One thing about the lock down is the impact it had on figuring out what day of the week it was! I have a lifetime friend who recites a monologue that goes like this;
"John, I wake in the morning and I first have to figure out where am I, who I am, the time (that’s the easy bit), what day is it and do I have work? And having worked through all that I might have figured out that its Saturday or Sunday and am laying there quite restful until the wife nudges and asks am I not going to work. Well John, where do you go from there".
Yes it sounds a wee bit over the top but at times in recent weeks I could relate to some of those questions and yet I was one of those that have a garden to work in and an ability to walk on country roads around me and benefit from that connection with nature in terms of my mental and physical wellbeing!!
The natural path
Over the weeks of the lockdown those of us with gardens or who had the ability to walk country roads or lanes and be at one with nature probably now appreciate more than ever the importance of the connection between nature and our mental & physical wellbeing and for our ability to cope with global change, health threats and disasters and the need for populations as a whole to be able to easily access such environments. Garden’s and country roads have been an escape for many particularly during this time. There is a wealth of evidence on the positive effect that spending time in the natural environment has on the health and emotional wellbeing of people, especially children.
The quality of our local natural environment is one of the factors that shape our health over a lifetime. A good-quality environment is associated with a decrease in problems such as high blood pressure and high cholesterol. It is also linked with better mental health, reduced stress, and more physical activity.
Planning the route ahead
Before the Covid 19 outbreak & following some 18 months of research we applied to Donegal County Council for planning permission for a Biodiversity Centre on the lands at Rockhill Estate.
Comprising of some 100 acres of woodland and pasture filled with birds, wildlife, streams and ponds the Rockhill House Estate site is steeped in history dating back to the Plantation of Ulster circa 1610. A site occupied until 1936 by only four families in over 400 years one of which John Vandeleur Stewart was a renowned Ornithologist.
Rockhill is a place where history, nature, wellbeing and learning come together and the planned Biodiversity Centre is a response to the growing worldwide interest in matters relating to our food systems, wellness and wellbeing arising from a connection with nature, the environment, conservation and wildlife.
Since purchasing Rockhill we have attempted to adopt two core principles: ‘net gain’ (put more in than you take out) and ‘do no harm’. It is not always an easy journey but as our learning improves hopefully our outcomes will likewise.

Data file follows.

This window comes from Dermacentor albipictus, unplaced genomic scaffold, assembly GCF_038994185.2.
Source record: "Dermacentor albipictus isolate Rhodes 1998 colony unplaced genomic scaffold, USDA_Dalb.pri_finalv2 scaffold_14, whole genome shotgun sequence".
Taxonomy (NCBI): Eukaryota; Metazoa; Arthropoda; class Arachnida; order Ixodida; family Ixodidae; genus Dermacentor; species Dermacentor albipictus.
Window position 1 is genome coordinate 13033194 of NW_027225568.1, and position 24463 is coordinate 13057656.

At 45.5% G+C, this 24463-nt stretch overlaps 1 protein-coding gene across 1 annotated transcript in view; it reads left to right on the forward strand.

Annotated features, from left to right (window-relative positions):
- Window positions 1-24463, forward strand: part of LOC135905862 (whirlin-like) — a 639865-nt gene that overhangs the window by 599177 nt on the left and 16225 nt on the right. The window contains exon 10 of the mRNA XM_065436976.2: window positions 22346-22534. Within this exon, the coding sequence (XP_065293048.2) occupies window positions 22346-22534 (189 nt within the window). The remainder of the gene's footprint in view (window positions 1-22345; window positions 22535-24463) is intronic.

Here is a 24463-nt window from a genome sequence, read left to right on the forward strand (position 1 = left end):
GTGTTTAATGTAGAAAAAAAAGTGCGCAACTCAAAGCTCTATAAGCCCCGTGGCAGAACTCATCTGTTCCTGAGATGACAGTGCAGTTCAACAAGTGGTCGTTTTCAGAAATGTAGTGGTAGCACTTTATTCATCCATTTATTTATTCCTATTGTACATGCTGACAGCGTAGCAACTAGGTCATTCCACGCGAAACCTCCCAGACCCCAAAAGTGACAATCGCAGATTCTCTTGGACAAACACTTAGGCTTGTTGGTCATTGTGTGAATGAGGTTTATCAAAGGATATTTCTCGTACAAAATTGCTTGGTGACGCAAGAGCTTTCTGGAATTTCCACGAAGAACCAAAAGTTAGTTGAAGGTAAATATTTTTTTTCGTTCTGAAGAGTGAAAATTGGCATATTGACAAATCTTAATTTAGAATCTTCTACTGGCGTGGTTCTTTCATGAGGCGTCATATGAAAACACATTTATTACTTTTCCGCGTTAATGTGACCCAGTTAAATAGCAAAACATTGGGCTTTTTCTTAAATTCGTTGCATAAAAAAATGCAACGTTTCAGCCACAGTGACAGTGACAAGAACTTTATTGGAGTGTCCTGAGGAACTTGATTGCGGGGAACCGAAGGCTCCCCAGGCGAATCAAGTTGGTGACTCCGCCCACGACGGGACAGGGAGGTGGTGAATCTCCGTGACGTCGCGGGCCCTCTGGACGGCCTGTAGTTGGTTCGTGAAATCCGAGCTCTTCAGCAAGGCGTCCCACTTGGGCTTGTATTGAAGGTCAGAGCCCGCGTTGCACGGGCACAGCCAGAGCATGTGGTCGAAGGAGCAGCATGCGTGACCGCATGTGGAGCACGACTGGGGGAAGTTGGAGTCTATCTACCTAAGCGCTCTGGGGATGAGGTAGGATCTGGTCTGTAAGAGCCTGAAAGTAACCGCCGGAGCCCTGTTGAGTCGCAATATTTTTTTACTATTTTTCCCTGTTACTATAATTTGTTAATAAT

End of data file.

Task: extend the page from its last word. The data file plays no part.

The new Letterkenny based Biodiversity Centre at Rockhill House Estate will in time act as a gateway for visitors keen to explore the natural wonders throughout the Donegal region and immerse themselves wellness in the environment that they find themselves.
The “lost” Rockhill Walled Garden has been found and cleared of all invasive self-seeded laurel and scrub. It now exists as a blank canvas of some 2 Scottish Acres within the original garden walls many of which were unfortunately destroyed by the removal of stone for past state forestry activities. Damage, that given the loss of the original stone and high cost of replacing and building same will take some further innovative solutions like the trialled “Bug Wall Hotel”.
The objective of phase one is to develop the garden into a series of interconnecting garden spaces that provide a place of peace & reflection that engage the senses and create a real connection with nature as we move through the different seasons.
We will in time seek to use the space to educate visitors young and old on not only the importance of “giving nature a home” but also the ways, one garden and window sill at a time, we can all do this in our own lives.
Our Biodiversity Centre philosophy can be summed up as ‘Conservation and Wellness through Learning’ and in the Rockhill Walled Garden and throughout the initial nature trails we will strive to teach the importance of biodiversity including the role of farmland birds, insects particularly pollinators and decomposers, natural pest regulators, forests and soil.
The Good News:
Donegal County Council have now approved our application and we are pleased to say that all going to plan work will start next month.
The timing is ideal as we will be creating much needed work opportunities and prospects for local suppliers in the months to come. We will report on our progress on a regular basis and as we progress invite the help, input, and support by way of The Friends of Rockhill programme we are developing.
If you’d like to be the first to know, subscribe to our mailing list.
Take care, be Kind.